A hearty welcome goes to author Roxanne Bland today. She’s chatting with me about her new science fiction work, The Moreva of Astoreth.
This is just one of many stops Roxanne is making as she does a virtual book tour.
Roxanne Bland grew up in Washington, D.C., where she discovered strange and wonderful new worlds through her local public library and bookstores. These and other life experiences have convinced her that reality is highly overrated.
Welcome, Roxanne. Please tell us about your current release.
In a world where gods and science are indelibly intertwined, Moreva Tehi, priestess, scientist, healer, and the spoiled, headstrong granddaughter of a powerful goddess, is temporarily exiled from Temple life in her beloved desert home to a volatile, far northern corner of the planet for willfully neglecting to perform her sacred duty, only to venture into dangerous realms of banned experimentation, spiritual rebirth, and fervent, forbidden love.
What inspired you to write this book?
In a way, you could say this story was thirty years in the making. A friend from college and I collaborated on a story. I always meant to write it down, but you know how life gets in the way. Then, years later, I read Zecharia Sitchin’s Earth Chronicles series, wherein he posits that ancient astronauts came to Earth, created humans and founded the Sumerian civilization. Later, I got the bright idea to meld the story my friend and I had created with Sitchin’s theories.
Excerpt from The Moreva of Astoreth:
“I could have you executed for this, Moreva Tehi,” Astoreth said. My Devi grandmother, the Goddess of Love, scowled at me from Her golden throne in the massive Great Hall of Her equally massive Temple.
Sitting on my heels, I bowed my head and stared at the black and gold polished floor, trying to ignore the trickle of sweat snaking its way down my spine. “Yes, Most Holy One.”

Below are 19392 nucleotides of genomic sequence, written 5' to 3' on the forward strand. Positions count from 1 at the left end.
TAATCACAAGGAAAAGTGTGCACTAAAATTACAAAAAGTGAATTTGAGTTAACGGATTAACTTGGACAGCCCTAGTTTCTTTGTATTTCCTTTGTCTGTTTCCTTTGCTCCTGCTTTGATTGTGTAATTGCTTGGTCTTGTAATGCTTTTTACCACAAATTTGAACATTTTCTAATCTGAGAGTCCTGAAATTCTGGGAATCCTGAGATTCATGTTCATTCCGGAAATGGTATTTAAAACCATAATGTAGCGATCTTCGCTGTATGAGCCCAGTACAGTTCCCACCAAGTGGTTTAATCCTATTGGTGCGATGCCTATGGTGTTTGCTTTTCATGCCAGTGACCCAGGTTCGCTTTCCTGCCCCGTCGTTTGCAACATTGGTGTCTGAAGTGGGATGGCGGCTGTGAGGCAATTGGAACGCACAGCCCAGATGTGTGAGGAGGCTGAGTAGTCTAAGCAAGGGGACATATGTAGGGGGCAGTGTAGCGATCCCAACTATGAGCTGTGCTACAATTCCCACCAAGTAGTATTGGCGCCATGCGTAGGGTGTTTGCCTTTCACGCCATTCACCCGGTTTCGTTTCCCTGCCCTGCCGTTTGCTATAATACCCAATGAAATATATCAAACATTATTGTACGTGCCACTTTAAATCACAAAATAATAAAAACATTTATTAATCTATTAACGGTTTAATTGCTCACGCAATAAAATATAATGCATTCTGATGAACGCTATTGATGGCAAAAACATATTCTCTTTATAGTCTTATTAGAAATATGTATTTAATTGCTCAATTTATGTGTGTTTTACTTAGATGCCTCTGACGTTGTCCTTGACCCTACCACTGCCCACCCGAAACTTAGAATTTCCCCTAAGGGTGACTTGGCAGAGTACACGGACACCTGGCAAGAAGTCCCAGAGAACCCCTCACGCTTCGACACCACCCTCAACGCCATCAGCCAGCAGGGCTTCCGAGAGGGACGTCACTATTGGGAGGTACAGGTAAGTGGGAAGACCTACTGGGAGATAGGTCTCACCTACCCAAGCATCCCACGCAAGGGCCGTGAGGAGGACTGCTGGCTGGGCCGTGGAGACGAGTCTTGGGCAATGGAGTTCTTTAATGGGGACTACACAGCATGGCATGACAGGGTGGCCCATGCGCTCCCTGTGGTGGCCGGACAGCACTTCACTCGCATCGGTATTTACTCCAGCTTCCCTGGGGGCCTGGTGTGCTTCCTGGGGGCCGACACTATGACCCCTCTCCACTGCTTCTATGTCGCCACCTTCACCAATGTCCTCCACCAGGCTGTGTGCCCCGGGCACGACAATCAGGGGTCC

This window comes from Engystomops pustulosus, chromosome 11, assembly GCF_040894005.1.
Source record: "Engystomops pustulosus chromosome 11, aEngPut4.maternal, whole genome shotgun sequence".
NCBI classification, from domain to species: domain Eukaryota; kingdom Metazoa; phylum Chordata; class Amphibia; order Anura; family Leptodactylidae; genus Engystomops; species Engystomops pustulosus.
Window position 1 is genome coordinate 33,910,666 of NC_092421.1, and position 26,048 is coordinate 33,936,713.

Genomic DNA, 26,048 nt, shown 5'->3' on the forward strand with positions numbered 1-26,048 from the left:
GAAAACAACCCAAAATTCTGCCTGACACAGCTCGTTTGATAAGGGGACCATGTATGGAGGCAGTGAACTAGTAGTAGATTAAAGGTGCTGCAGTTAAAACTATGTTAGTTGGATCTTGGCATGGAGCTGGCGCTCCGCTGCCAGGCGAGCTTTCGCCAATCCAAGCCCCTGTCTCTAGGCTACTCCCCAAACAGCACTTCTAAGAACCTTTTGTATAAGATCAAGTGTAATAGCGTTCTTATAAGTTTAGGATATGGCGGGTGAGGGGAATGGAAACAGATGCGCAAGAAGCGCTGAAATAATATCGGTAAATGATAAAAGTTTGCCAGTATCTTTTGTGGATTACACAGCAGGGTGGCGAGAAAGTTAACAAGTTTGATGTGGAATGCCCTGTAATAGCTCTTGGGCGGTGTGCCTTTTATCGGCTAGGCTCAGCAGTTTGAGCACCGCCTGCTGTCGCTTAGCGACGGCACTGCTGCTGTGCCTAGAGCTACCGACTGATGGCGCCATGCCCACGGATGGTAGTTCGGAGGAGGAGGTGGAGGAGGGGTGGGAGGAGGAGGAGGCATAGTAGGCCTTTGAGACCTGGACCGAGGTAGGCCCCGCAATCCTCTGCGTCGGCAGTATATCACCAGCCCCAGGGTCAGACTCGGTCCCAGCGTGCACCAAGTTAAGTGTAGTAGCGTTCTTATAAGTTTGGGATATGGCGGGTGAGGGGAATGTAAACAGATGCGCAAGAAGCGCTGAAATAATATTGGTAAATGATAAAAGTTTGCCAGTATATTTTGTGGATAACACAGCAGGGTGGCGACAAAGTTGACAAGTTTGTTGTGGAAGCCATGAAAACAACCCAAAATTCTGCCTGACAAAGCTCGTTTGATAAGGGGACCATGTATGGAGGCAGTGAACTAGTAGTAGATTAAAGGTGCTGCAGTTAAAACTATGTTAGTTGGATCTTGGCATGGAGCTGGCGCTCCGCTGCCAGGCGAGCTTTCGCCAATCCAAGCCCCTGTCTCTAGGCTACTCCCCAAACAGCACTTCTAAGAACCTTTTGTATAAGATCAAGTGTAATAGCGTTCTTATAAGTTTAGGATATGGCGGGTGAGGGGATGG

“You blaspheme by not celebrating Ohra, My holiest of rites. And this one was important—the worthiest of the hakoi, handpicked by Me, celebrated with us. ”
“I can only offer my most abject apologies, Most Holy One.”
“Your apologies are not accepted.”
“Yes, Most Holy One.”
“Where were you?”
“I was in the laboratory, working on a cure for red fever. Many hakoi died last winter—”
“I know that,” my grandmother snapped. “But why did you miss Ohra? Did you not hear the bells?”
“Yes, Most Holy One. I heard them. I was about to lay aside my work when I noticed an anomaly in one of my pareon solutions. It was odd, so I decided to investigate. What I found…I just lost track of time.”
“You lost track of time?” Astoreth repeated, sounding incredulous.
“Do you expect Me to believe that?”
“Yes, Most Holy One. It is the truth.”
A moment later, my head and hearts started to throb. I knew why. My grandmother was probing me for signs I had lied. But She wouldn’t find any. There was no point in lying to Astoreth, and it was dangerous, too. Swaying under the onslaught from Her power, I endured the pain without making a sound. After what seemed like forever the throbbing subsided, leaving me feeling sick and dizzy.
What exciting story are you working on next?
The sequel to my first book, a paranormal urban fantasy in which a werewolf trapped in a bitter love triangle falls for an amnesiac space alien who may or may not be a serial killer. Now the four have to get over their differences and work together to stop an invasion of Earth by the alien’s enemies.
When did you first consider yourself a writer?
I’ve written on and off since I was a child, but it wasn’t until 2001 that I started taking it seriously. So I’d date it from then.
Do you write full-time? If so, what's your work day like? If not, what do you do other than write and how do you find time to write?
I wish I could write full time! No, I have a day job—I write for a tax-related trade magazine—so I’m a part-timer. I usually get up when most people are sleeping—around two or three in the morning—and write until it’s time for the workday to begin. Needless to say, I don’t get much sleep.
What would you say is your interesting writing quirk?
I really don’t think I have any. No rituals, no “everything-must-be-just-so”. I just sit down, fire up the old computer and write.
As a child, what did you want to be when you grew up?
My very, very first career goal that I remember was to be a jockey. Then I grew too big. So my second career goal was to be a concert pianist. My career goal now is to be a full-time author.
Anything additional you want to share with the readers?
Believe in yourself and go for your dreams. You’ll be amazed by the places the journey takes you.
Thanks for being here today, Roxanne!